What does a Christian—especially pastors—say to someone who had had an abortion/ who do you understand her? Does one say the same thing to everyone—or do the comments change according to individual circumstances and the reasons for the abortion? At one time these questions were more academic than pastoral. No more.

The chances that someone close to you will have an abortion are high, and the need to offer understanding and love is great. One writer a few years ago claimed that abortion was “a profoundly pastoral issue” (Wallis 1980) because nearly 1.1 million abortion were being performed annually. Today, at an estimated 4,500 abortions daily (Griffith 1968, 15), there are nearly 40 percent more abortions in the United States than there were in 1980.

After the AbortionMost of these women, we may hope, will have ad some counseling or other significant guidance before actually aborting the pregnancy. The decision to continue with a pregnancy or to abort it is too important to be made without discussion. We should be grateful whenever individuals seek help in this matter, even if we disagree with the conclusion reached by some. The effort itself indicates that people generally realize that abortion is a serious matter about which a decision should not be made until fully informed as to its consequences and alternatives. Yet, ironically, most available counseling is not directed to the 4,500 who have had abortions. Rather, it focuses on the pregnant woman at the pre-abortion stage. The woman who had had an abortion and who suddenly feels a need to reconsider what she has done may find herself in a vacuum of counseling information.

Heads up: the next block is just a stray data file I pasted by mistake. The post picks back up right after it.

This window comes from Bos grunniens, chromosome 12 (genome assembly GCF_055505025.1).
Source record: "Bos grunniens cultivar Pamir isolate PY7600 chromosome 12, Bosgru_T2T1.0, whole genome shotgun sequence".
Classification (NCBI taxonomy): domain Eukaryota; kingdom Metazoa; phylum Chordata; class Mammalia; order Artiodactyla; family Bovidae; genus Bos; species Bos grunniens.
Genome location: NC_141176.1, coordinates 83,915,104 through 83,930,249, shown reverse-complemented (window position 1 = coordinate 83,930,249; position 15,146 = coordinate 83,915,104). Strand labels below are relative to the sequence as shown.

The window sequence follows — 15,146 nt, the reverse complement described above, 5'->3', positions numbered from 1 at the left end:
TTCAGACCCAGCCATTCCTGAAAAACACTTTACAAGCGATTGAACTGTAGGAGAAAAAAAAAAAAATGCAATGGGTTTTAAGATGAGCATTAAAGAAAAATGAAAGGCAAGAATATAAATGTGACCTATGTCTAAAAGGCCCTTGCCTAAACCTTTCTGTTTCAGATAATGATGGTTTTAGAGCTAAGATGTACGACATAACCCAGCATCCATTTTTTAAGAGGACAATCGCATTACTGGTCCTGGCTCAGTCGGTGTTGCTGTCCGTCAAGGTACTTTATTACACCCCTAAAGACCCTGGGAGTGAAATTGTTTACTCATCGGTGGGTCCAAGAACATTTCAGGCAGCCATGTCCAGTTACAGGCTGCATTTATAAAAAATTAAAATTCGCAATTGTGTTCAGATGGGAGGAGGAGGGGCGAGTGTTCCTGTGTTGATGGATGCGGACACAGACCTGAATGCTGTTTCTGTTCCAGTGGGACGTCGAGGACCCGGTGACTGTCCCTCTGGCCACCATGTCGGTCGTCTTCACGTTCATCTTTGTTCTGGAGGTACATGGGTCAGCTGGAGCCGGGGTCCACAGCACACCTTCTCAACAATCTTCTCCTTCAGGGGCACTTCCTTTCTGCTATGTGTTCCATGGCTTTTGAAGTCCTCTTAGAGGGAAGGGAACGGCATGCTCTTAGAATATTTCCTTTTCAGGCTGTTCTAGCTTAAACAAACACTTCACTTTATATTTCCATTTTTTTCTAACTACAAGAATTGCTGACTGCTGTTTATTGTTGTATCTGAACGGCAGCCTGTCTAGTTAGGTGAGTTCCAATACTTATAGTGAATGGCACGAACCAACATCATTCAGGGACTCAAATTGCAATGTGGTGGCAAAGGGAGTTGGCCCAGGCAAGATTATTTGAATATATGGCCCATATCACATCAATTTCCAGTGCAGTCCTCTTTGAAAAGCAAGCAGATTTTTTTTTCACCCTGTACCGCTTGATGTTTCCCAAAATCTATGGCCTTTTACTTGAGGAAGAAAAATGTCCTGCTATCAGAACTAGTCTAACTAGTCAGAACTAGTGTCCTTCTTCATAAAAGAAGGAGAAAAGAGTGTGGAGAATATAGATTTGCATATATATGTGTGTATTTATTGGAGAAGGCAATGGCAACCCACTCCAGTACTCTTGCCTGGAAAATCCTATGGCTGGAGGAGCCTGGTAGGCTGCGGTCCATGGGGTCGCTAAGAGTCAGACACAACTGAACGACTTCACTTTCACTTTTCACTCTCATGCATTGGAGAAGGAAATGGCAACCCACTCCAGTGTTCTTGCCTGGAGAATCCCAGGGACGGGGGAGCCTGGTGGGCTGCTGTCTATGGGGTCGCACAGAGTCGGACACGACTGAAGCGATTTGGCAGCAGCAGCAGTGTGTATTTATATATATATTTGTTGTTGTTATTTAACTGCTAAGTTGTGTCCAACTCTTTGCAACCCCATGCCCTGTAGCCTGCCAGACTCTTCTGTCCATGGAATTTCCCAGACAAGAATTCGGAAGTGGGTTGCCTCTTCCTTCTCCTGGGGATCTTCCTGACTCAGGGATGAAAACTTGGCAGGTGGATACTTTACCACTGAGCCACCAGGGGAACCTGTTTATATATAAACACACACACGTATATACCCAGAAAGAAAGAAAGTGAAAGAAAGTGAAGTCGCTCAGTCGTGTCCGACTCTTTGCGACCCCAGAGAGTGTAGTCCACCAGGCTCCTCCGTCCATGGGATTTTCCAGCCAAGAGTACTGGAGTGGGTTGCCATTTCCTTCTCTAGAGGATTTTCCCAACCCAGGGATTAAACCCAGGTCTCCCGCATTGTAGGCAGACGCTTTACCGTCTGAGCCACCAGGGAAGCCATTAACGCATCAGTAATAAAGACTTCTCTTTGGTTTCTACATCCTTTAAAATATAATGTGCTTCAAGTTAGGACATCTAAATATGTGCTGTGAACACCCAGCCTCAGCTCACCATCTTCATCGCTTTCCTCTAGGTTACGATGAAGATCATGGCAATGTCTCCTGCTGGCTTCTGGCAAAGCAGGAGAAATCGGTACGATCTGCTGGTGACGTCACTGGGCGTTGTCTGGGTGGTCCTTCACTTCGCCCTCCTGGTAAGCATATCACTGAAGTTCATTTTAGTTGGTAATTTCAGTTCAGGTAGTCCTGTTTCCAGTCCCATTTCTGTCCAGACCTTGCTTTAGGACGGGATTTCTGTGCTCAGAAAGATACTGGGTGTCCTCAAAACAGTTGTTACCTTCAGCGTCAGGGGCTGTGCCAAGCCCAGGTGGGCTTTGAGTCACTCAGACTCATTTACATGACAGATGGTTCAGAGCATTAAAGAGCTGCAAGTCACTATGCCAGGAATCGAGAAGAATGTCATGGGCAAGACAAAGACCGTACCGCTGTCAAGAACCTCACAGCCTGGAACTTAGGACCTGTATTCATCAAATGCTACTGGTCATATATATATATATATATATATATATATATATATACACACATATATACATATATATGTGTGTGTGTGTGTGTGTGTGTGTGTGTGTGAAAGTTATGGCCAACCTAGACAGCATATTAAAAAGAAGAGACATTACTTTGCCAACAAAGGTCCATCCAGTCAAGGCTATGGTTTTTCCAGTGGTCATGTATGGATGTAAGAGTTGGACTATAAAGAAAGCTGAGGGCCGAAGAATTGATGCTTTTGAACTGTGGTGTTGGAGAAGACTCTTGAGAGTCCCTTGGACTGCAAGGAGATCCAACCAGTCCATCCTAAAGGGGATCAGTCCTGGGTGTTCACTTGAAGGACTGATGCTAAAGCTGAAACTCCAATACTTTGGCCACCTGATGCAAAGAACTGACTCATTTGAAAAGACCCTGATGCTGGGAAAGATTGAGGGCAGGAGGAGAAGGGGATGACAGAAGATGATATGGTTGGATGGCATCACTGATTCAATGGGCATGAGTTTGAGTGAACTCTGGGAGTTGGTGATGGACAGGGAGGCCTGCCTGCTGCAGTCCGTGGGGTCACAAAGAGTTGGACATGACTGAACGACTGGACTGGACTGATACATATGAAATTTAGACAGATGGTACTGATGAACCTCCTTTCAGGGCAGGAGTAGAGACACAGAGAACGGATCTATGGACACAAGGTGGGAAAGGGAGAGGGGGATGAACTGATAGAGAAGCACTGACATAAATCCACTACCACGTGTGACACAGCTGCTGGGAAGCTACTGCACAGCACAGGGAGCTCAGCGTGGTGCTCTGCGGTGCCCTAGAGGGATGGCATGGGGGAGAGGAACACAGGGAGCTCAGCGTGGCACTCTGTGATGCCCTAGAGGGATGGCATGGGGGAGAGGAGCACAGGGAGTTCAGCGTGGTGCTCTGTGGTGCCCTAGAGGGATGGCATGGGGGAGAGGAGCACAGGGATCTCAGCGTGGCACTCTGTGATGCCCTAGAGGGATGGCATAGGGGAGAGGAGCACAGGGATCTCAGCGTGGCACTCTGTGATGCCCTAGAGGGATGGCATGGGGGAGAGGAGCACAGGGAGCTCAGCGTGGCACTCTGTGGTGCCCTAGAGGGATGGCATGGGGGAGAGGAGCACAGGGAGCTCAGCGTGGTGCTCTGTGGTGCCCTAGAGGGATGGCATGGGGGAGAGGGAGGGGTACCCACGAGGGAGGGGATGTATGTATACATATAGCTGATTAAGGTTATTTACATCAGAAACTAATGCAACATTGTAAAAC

This essay will reflect upon the theological and ethical frame word that would give perspective and guidance to assist the person who has had an abortion understand her. Hence, the intended audience is actually wider than those who have had an abortion. It would be presumptuous to try to address every situation that might arise. Instead, I hope to indicate the principles that one would follow in a counseling situation. The reader it’s trusted to make appropriate application of the general comments to specific situations.

Theological Context

A Christian understanding for interpreting abortions needs to be placed in the context of carious biblical doctrines. Among these we may include an explicit or implicit view of humankind in the image of God; marriage as a creation of God in which husband and wife are devoted to each other; and children as a gift from God and a joy to both parents.